This course has been cancelled and registration is not available. We hope to offer it at a future date. Please contact MCHE’s Director of Education with any questions.
January – May 2016
Conference Room C
Jewish Community Campus
5801 West 115th Street
Overland Park, Kansas
In 1941, after securing the Western Front, Germany again turned its attention to the East. Conditions worsened for the Polish Jews living in the ghettos, and the military war against the Soviet Union resulted in radicalized policy toward the Jews and the first moves toward genocide.
These content sessions, taught by MCHE’s director of Education Jessica Rockhold, feature short lectures, analysis of primary source materials, testimony and resources for classroom use. Educators in grades 7-12 may register for individual sessions or the entire series. Sessions occur monthly January-May 2016.
A registration fee of $15 per session includes a light supper and materials.
Participants who register for the complete series may earn 1 credit hour of continuing education credit through Baker University (pending approval). Registration will occur on January 13th and requires an additional payment to Baker University.
January 13, 2016 – Life in the Ghettos of Occupied Poland
The ghettos were the last place Polish Jews functioned as families and communities. In the midst of deteriorating conditions and extreme hardship they sought not just to survive, but to live. This session explores not only the cyclical conditions designed to undermine these communities but the means employed by the Jewish community to sustain their lives and their culture.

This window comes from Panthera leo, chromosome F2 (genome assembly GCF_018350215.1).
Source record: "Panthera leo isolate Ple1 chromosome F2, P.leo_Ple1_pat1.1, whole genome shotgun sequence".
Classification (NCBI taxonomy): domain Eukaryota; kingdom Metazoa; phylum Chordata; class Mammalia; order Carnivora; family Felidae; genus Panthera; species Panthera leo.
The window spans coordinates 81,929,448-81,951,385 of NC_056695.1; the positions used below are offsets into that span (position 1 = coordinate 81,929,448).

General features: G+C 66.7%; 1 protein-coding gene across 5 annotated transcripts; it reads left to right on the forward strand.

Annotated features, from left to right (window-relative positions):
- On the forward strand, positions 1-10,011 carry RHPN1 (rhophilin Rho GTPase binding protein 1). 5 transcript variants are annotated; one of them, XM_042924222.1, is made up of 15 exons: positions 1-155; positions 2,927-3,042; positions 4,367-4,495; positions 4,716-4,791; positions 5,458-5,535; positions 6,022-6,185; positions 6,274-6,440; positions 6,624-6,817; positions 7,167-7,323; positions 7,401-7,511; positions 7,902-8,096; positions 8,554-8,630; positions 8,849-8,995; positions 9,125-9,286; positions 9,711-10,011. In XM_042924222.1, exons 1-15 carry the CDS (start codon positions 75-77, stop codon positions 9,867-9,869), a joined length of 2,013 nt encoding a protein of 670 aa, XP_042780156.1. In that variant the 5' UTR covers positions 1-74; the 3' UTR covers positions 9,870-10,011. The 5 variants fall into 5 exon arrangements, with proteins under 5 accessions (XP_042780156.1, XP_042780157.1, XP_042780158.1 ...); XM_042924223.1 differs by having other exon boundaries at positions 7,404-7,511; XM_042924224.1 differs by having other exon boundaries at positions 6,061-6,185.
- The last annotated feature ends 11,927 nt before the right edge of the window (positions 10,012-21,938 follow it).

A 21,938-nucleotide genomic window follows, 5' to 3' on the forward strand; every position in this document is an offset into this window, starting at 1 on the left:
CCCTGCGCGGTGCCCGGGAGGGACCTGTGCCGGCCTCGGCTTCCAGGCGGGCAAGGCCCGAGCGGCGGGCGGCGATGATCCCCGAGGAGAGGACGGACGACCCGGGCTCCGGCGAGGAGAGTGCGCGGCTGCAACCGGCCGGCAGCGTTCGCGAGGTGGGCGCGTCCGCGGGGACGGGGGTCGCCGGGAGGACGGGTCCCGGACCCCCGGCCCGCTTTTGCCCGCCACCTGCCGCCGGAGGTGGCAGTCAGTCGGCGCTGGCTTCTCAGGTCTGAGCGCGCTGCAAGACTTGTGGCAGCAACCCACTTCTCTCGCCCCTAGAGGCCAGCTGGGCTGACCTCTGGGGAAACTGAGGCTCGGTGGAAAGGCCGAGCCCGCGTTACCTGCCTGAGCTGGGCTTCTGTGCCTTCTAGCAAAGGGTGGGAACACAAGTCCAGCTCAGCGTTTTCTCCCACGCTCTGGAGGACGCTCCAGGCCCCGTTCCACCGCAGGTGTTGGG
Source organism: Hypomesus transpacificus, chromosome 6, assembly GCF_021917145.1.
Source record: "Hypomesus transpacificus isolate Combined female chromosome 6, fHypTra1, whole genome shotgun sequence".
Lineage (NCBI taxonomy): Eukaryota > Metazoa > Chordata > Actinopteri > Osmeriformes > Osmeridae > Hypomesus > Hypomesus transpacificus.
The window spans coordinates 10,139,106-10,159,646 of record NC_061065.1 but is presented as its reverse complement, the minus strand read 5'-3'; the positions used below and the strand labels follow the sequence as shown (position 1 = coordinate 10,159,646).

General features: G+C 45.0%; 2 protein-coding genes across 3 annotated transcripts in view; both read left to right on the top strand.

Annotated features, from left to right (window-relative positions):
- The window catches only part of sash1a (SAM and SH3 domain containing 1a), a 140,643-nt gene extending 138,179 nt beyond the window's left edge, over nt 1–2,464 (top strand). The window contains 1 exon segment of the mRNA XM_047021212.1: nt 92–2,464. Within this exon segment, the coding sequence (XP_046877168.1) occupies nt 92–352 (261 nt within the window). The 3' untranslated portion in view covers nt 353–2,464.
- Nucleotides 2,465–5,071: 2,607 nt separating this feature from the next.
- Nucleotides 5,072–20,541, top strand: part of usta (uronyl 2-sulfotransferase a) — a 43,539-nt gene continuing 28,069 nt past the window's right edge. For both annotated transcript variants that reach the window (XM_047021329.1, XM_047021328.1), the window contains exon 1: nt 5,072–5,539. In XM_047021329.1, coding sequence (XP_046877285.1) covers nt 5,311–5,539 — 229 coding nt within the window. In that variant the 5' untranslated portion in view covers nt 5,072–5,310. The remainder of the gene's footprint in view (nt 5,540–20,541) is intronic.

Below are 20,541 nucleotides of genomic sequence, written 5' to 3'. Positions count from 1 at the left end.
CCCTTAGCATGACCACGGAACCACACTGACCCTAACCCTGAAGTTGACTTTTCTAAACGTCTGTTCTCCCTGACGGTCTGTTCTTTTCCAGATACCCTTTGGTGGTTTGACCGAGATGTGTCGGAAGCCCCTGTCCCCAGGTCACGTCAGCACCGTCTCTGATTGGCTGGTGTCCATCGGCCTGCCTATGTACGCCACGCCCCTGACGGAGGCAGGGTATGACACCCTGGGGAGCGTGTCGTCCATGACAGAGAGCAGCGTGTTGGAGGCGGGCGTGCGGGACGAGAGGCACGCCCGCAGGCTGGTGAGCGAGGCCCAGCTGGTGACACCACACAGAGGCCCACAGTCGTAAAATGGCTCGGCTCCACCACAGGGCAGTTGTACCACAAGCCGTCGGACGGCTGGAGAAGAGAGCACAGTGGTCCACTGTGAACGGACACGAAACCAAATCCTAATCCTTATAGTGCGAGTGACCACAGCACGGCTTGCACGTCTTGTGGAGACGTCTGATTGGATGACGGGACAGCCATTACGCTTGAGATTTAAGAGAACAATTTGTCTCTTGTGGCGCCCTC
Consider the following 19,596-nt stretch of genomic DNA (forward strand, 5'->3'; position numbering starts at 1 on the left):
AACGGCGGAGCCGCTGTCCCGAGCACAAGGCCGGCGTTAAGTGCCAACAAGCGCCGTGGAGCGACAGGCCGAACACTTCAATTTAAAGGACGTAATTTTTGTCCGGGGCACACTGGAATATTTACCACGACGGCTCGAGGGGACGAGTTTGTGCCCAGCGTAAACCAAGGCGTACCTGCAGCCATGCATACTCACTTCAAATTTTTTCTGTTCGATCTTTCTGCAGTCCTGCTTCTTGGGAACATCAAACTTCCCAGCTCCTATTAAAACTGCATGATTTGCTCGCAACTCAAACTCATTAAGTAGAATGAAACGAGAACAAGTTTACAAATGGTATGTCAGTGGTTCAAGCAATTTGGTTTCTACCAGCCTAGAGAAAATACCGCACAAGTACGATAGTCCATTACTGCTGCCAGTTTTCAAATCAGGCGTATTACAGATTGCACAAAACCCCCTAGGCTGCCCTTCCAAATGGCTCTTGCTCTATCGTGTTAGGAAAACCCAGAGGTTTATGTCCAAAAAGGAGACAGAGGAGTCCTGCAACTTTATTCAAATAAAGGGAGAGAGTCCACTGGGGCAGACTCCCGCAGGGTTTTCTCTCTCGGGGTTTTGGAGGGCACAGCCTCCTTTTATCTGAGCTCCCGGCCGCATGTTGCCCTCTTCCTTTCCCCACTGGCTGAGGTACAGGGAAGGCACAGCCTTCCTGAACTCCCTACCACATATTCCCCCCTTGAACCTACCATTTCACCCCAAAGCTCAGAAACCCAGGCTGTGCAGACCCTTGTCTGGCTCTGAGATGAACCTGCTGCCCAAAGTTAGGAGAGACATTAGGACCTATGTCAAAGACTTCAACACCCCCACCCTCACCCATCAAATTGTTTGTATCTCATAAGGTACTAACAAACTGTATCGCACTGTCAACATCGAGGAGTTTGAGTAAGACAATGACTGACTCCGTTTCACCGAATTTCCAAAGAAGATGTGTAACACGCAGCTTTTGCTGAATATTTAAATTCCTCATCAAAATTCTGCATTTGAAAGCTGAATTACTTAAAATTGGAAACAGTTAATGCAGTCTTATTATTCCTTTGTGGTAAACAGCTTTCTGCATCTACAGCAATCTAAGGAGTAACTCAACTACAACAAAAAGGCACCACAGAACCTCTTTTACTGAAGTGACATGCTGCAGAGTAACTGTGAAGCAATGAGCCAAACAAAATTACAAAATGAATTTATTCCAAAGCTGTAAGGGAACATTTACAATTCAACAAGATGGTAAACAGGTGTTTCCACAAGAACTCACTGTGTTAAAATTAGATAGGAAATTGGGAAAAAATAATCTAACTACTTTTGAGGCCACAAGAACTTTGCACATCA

February 10, 2016 – Jews on the Eastern Front
Jewish life east of the Molotov-Ribbentrop line followed a unique trajectory during the Holocaust. Initially sheltered from German occupation, in 1941 this Jewish community was the first to face murderous Nazi policy. In response to this mass murder, Jews in the east formed significant communal responses. Among these were some of the most successful armed resistance movements of the Holocaust, the partisans. This session will explore the destruction of East European Jewish lives and culture, but also the role of resistance in the East.
March 9, 2016 – Preparing for the Final Solution
As mass murder commenced along the Eastern Front throughout 1941, Nazi leaders in Berlin were making preparations for a “Final Solution to the Jewish Question.” Throughout that summer orders were given, decisions were made and methods were tested in preparation for the establishment of six killing centers. This session explores that summer and examines not only the methods by which the Final Solution was achieved, but also the rationale behind the expanded killing operation.
April 6, 2016 – Leaving a Record: Jewish Witnesses
In the midst of continuing their lives among deteriorating conditions, many Jews caught up in the Holocaust endeavored to leave testimony. For some, this took the form of keeping a diary. For others it meant a concerted communal effort to document a given time and place for posterity, such as the Oneg Shabbat Archive in the Warsaw Ghetto. This session explores the record left by Jewish witnesses, many of whom did not survive.
May 4, 2016 – Jewish Experiences in the Axis Countries
While Jews under German occupation experienced persecution and murder as a direct result of Nazi policy, Jews living in countries under a military alliance with Germany often experienced varied levels of persecution as a result of the national leadership. In 1941, many of these Jewish communities began to experience changes to their status. This session explores the relationships of these Jewish communities with the Axis governments and their ultimate fate in the Holocaust.